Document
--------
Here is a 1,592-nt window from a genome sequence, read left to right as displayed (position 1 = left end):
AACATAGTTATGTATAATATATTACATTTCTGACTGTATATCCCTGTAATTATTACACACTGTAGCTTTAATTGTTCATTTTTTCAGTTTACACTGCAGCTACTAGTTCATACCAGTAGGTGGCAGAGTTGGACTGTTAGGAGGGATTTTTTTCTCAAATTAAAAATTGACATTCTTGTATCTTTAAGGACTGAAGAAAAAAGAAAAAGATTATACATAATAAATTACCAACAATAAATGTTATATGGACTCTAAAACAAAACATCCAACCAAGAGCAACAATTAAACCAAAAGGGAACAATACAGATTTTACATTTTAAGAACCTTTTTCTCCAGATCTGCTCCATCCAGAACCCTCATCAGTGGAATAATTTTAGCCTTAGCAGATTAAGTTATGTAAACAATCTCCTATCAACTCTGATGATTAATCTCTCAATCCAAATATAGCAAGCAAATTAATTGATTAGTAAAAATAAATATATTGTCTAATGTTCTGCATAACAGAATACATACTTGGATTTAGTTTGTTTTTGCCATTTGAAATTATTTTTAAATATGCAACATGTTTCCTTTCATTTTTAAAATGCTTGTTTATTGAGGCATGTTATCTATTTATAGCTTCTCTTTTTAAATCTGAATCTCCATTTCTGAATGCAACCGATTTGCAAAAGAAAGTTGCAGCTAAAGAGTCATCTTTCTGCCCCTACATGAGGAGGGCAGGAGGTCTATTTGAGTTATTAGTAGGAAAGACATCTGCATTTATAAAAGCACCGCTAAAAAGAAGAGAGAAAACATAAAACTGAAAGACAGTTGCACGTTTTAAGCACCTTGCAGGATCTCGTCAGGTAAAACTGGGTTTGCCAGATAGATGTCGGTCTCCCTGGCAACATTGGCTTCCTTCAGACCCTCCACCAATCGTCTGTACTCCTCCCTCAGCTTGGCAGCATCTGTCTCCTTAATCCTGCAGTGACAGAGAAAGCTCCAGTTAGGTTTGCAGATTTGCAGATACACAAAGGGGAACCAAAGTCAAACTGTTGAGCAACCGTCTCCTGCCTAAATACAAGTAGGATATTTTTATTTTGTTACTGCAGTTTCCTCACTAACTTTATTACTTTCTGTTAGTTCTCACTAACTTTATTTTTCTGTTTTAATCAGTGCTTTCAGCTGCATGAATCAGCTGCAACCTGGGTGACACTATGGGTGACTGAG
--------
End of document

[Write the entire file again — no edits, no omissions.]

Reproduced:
Here is a 1,592-nt window from a genome sequence, read left to right as displayed (position 1 = left end):
AACATAGTTATGTATAATATATTACATTTCTGACTGTATATCCCTGTAATTATTACACACTGTAGCTTTAATTGTTCATTTTTTCAGTTTACACTGCAGCTACTAGTTCATACCAGTAGGTGGCAGAGTTGGACTGTTAGGAGGGATTTTTTTCTCAAATTAAAAATTGACATTCTTGTATCTTTAAGGACTGAAGAAAAAAGAAAAAGATTATACATAATAAATTACCAACAATAAATGTTATATGGACTCTAAAACAAAACATCCAACCAAGAGCAACAATTAAACCAAAAGGGAACAATACAGATTTTACATTTTAAGAACCTTTTTCTCCAGATCTGCTCCATCCAGAACCCTCATCAGTGGAATAATTTTAGCCTTAGCAGATTAAGTTATGTAAACAATCTCCTATCAACTCTGATGATTAATCTCTCAATCCAAATATAGCAAGCAAATTAATTGATTAGTAAAAATAAATATATTGTCTAATGTTCTGCATAACAGAATACATACTTGGATTTAGTTTGTTTTTGCCATTTGAAATTATTTTTAAATATGCAACATGTTTCCTTTCATTTTTAAAATGCTTGTTTATTGAGGCATGTTATCTATTTATAGCTTCTCTTTTTAAATCTGAATCTCCATTTCTGAATGCAACCGATTTGCAAAAGAAAGTTGCAGCTAAAGAGTCATCTTTCTGCCCCTACATGAGGAGGGCAGGAGGTCTATTTGAGTTATTAGTAGGAAAGACATCTGCATTTATAAAAGCACCGCTAAAAAGAAGAGAGAAAACATAAAACTGAAAGACAGTTGCACGTTTTAAGCACCTTGCAGGATCTCGTCAGGTAAAACTGGGTTTGCCAGATAGATGTCGGTCTCCCTGGCAACATTGGCTTCCTTCAGACCCTCCACCAATCGTCTGTACTCCTCCCTCAGCTTGGCAGCATCTGTCTCCTTAATCCTGCAGTGACAGAGAAAGCTCCAGTTAGGTTTGCAGATTTGCAGATACACAAAGGGGAACCAAAGTCAAACTGTTGAGCAACCGTCTCCTGCCTAAATACAAGTAGGATATTTTTATTTTGTTACTGCAGTTTCCTCACTAACTTTATTACTTTCTGTTAGTTCTCACTAACTTTATTTTTCTGTTTTAATCAGTGCTTTCAGCTGCATGAATCAGCTGCAACCTGGGTGACACTATGGGTGACTGAG